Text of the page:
If you’ve bought a car, purchased a home, used a credit card, or got a school loan, you probably know what an interest rate is. Basically it’s the cost of borrowing money. The higher the interest rate, the higher the payments you will make on the things you borrow money for.
Interest rate levels are constantly changing and can alter the course of an economy. In fact, over the past 40 years, interest rates have been as high as 20 percent and as low as a quarter of one percent. But the question is what causes them to rise and fall?
In a free banking system—like we have in the United States—interest rate levels are a direct result of the supply and demand of bank loans, or credit.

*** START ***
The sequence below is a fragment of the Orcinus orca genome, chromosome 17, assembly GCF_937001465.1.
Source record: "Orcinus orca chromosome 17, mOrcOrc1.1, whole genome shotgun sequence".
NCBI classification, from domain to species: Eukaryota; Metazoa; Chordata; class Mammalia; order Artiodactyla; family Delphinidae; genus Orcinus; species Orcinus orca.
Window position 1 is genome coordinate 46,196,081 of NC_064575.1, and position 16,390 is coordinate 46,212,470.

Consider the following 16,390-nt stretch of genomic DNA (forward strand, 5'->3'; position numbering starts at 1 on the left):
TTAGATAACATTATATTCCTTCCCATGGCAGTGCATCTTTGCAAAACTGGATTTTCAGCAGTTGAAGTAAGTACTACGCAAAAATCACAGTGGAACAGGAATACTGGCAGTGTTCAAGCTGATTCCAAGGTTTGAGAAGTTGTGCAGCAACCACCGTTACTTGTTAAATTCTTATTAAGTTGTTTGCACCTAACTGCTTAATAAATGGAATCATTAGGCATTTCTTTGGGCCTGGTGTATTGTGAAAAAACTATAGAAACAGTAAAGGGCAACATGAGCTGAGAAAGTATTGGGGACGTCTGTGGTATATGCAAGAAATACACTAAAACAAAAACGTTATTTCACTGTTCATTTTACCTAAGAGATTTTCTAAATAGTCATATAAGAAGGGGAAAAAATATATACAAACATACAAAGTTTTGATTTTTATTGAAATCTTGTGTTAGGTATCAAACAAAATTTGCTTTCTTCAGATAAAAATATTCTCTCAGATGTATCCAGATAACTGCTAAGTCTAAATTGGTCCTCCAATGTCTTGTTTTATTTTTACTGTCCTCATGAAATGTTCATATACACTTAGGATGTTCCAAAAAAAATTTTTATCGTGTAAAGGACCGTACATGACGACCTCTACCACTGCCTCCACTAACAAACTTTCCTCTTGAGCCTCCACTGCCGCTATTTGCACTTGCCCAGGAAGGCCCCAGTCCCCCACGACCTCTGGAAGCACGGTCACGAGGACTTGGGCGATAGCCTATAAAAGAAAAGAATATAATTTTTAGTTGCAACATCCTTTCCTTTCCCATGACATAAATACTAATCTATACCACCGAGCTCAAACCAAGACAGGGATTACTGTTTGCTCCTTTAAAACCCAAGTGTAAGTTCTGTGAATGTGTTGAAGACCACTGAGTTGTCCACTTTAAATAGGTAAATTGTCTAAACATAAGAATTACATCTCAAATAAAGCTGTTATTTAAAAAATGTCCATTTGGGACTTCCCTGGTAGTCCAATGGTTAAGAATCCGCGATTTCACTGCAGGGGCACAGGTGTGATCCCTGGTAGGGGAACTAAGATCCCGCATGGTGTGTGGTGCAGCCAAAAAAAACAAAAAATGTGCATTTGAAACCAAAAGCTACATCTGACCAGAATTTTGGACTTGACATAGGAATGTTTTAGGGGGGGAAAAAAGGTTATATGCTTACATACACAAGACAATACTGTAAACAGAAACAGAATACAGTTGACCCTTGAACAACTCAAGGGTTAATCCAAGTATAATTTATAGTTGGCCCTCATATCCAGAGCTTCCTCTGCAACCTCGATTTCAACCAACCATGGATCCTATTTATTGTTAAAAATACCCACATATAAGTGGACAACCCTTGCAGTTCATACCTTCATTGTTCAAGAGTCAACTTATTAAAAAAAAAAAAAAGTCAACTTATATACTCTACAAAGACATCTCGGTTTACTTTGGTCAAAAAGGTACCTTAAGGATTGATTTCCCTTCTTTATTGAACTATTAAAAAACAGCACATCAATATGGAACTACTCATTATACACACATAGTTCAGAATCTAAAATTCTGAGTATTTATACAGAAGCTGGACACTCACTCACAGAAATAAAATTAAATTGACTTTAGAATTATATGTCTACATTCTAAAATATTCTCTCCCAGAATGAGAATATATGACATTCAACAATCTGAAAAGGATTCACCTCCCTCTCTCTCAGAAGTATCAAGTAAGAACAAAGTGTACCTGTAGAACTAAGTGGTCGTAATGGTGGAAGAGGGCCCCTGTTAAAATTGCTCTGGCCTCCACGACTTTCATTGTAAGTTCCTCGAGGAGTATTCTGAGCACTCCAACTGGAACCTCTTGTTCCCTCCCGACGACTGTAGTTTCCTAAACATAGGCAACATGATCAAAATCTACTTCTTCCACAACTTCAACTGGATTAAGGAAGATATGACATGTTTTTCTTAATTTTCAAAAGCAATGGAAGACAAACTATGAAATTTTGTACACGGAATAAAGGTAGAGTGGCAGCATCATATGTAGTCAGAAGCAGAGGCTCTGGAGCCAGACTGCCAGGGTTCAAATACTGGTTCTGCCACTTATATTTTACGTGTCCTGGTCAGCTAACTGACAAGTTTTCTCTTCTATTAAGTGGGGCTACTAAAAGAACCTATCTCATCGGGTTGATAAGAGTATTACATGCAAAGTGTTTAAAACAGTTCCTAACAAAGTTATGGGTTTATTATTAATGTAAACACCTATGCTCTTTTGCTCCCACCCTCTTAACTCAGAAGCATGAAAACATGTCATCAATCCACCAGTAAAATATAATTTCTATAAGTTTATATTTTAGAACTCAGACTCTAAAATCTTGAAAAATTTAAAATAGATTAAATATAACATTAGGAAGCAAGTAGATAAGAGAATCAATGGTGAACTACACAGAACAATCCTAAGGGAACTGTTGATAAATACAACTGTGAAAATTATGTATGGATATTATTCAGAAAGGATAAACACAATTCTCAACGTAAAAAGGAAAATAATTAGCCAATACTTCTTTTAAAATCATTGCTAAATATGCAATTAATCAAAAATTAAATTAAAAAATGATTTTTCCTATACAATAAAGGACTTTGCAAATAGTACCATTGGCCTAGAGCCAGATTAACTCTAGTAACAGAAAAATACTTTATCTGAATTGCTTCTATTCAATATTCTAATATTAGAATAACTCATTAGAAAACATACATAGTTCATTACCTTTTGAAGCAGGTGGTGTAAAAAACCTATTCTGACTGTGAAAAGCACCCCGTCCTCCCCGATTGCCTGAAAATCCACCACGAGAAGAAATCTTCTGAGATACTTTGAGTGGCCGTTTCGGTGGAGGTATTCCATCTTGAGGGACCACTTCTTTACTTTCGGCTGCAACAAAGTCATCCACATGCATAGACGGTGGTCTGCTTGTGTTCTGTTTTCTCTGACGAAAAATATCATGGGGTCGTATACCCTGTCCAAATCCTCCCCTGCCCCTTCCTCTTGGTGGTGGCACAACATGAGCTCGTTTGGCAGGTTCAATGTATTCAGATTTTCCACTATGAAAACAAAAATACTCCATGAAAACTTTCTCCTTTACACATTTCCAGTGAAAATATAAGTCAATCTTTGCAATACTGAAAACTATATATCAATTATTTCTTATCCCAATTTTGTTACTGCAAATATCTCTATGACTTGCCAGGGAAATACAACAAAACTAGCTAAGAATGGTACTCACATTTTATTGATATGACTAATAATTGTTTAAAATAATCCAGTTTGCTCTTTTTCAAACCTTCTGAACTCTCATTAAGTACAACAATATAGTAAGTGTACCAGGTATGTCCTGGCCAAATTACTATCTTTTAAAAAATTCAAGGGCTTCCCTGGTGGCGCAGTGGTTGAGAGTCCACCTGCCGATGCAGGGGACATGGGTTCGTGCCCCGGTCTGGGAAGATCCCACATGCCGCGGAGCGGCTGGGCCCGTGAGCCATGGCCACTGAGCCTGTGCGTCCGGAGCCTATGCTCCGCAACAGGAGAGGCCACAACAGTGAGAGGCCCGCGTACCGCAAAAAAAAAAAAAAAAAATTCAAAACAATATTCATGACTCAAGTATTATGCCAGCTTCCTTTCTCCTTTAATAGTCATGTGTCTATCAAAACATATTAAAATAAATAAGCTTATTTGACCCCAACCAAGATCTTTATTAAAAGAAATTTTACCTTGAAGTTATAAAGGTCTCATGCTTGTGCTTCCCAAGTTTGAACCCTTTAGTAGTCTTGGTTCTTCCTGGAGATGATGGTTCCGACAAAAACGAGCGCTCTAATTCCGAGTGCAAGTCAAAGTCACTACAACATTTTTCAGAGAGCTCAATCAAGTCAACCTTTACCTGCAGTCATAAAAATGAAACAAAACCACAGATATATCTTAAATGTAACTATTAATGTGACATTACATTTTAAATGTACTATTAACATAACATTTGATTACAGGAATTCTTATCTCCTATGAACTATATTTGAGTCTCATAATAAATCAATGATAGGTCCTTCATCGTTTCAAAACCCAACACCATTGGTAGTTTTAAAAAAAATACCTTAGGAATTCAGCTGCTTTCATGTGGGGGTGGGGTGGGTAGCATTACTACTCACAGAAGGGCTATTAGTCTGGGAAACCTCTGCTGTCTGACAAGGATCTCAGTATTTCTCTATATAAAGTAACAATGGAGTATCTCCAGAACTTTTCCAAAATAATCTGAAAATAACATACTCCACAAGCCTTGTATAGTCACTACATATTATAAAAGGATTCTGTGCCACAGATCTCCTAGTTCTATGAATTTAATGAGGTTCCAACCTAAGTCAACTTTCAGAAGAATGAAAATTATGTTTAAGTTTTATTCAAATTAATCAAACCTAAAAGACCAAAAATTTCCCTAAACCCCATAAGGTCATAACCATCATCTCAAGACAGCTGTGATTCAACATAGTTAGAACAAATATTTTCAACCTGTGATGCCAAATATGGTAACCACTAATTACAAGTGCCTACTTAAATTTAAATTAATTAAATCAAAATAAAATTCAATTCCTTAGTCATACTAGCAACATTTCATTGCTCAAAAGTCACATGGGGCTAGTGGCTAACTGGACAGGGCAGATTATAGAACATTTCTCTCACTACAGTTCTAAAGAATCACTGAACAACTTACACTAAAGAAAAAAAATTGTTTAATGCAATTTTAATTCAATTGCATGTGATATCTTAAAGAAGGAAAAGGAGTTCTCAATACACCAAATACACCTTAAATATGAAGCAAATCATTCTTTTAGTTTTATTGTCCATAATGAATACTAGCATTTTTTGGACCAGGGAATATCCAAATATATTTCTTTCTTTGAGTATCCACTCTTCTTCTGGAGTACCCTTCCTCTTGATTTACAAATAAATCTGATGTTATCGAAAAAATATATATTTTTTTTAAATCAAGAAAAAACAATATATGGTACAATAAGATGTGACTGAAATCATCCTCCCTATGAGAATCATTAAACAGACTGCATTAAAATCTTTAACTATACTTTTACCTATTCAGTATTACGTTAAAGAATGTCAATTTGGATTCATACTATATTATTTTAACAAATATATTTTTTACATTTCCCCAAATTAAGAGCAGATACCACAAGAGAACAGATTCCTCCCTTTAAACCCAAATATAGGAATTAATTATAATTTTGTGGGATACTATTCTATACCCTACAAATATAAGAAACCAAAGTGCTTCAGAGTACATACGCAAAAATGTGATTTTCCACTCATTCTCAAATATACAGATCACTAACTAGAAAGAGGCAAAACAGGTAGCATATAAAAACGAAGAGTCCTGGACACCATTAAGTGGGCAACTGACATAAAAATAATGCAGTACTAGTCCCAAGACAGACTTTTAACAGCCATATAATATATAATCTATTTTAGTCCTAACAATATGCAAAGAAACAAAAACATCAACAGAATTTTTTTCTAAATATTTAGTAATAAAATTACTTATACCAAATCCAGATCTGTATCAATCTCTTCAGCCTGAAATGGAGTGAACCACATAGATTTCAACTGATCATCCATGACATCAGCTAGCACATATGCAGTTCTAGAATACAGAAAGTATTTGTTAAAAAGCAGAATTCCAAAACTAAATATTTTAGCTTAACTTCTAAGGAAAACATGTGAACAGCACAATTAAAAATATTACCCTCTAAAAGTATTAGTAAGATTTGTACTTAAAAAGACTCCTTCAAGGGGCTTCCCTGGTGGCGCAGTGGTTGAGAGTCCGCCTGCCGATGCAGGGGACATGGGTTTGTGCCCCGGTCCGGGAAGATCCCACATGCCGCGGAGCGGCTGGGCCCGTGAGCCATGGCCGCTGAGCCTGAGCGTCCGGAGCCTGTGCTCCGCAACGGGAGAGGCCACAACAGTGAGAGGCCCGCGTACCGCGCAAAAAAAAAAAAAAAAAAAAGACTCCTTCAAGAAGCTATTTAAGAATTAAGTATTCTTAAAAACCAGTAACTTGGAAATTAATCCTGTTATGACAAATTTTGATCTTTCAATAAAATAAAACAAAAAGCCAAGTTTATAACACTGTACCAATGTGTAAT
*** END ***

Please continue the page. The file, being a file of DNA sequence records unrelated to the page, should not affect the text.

Although supply and demand naturally drive interest rates, the Federal Reserve is able to affect them as well.
The Federal Reserve, an independent government body, can influence the available supply of credit and thus interest rates by changing the rate they charge banks to borrow money.
Interest rates can impact a wide variety of economic elements—they can be lowered to try and jump start a faltering economy and lifted to curb inflation. When it comes to you and your family, those interest rates can be the difference between buying a house or renting an apartment, or a used car versus a new car.